When is a chair not a chair?

The following post was written and submitted by guest blogger, Penny.

Here’s one for you…
Q. When is a chair not a chair?
A. When they’re a wheelchair user!

Not laughing? No, neither were my son Dan and I (pictured below) when he was once again addressed as an article of furniture, rather than a human being, on a recent day out. Dan is 17 and has Duchenne Muscular Dystrophy, so he uses a power wheelchair full time and, while most people engage with us very well, there is unfortunately the odd exception.This time, after a picnic in the grounds of a stately home, we decided to have a look around the house. As we walked and wheeled into the hallway, a volunteer came up to me and said “Is the chair with you?” Without pausing for breath, she then explained that “the chair” would not be able to get around all of the property, so when it was time to go, she would open up another exit for “the chair” to be able to leave. All of this without a glance in Dan’s direction. Only when I made a point of asking Dan whether he had heard all of that did she look at him and speak to him.

Penny and Dan
Penny and Dan

Unfortunately, I am sure that anyone who is, or hangs around with, a wheelchair user will have experienced this kind of scenario. It is always frustrating, especially if you are not having a good day! So what do you do? If you are the carer, it is not always appropriate to fight the wheelchair user’s battles for them, and I certainly did not want to embarrass Dan. I had an almost overpowering urge to say “Yes, the ‘chair’ is with me, and SO IS THE HUMAN BEING SITTING IN IT! Why don’t you speak to THEM?!”, but on this occasion there were a lot of other people around and I didn’t want to make Dan feel worse (which it would have done).

I did not want to make the volunteer feel bad in front of everyone either. Whenever Dan is wound up by thoughtless things people say to him (such as telling him his power chair looks like fun and can they have a go!), I always suggest he responds to the person’s likely intention, not what they said. Usually, I think people are trying to reach out to the person with the disability and have a positive interaction with them, even if it might not come out very well. In the case of the volunteer, she was genuinely trying to help us and I am sure she had no idea that she was causing offence.

What did we do? We felt that we ought to do something, because people do need to know that it is not appropriate to deal with wheelchair users in that way, and I do think most people (or organisations) would actually want to know if they were upsetting people – I certainly would! It seemed to us that the organisation which owned the property should tackle the issue as part of its training for all of its staff and volunteers, without singling anyone out. So we emailed them and explained what had happened, emphasising that we completely understood the volunteer’s intentions would have been good, but the way these were expressed was not appropriate for us. We also asked them whether they trained staff and volunteers to interact with people who have a disability, along these very simple lines:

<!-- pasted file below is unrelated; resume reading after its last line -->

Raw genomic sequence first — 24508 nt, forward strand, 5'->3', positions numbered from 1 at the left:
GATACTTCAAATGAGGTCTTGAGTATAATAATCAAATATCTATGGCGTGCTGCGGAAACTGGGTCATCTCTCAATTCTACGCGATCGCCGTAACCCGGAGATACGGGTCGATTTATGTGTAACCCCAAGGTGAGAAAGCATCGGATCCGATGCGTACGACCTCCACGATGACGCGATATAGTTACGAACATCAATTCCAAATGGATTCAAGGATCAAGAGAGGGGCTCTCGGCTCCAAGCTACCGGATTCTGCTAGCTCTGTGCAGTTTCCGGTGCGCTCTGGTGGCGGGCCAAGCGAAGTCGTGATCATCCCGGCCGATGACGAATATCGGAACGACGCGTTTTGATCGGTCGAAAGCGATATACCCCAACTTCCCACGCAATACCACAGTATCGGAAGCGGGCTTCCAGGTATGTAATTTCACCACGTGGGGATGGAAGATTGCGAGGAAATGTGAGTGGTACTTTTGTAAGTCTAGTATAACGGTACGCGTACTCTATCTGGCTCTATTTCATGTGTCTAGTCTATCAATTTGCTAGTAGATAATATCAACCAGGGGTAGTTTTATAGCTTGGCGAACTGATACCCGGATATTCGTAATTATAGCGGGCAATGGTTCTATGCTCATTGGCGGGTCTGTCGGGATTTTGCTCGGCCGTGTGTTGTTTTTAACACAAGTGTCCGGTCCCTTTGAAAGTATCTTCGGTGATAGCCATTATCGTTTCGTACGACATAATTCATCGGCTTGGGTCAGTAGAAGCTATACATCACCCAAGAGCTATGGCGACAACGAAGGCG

• assume that the person with the disability is capable of thinking and understanding perfectly well, and address them accordingly;
• if this is not the case, they will have a carer with them who will explain and provide the support you need;
• that’s it! Also, a person in a wheelchair is not “a chair”, they are a wheelchair user.

We also asked them to reassure us that both their volunteers and staff are trained to see (and speak to!) the person, not the disability. That really is the heart of the matter.

To be completely honest, I was probably also more likely to see the disability than the human being, before I had Dan, simply because I had very limited experience of the issue and knew very few wheelchair users. That’s why I always try to be constructive, and not feel resentful, in the kind of situation I outlined above. Now that I do have the experience of helping someone to live with Duchenne, and meeting lots of other people with many different disabilities, I realise that I have been given the gift of the ability to see the person first – and I will always be thankful for that.

And the outcome? A very nice email from a senior member of staff the next day, apologising to us both and assuring us that they would revisit some of their staff training straight away. I’m glad we did something, and we’re going to keep on speaking up and asking people and organisations to take positive action whenever Dan is called a ‘chair’ (unless he’s in charge of a board meeting!).

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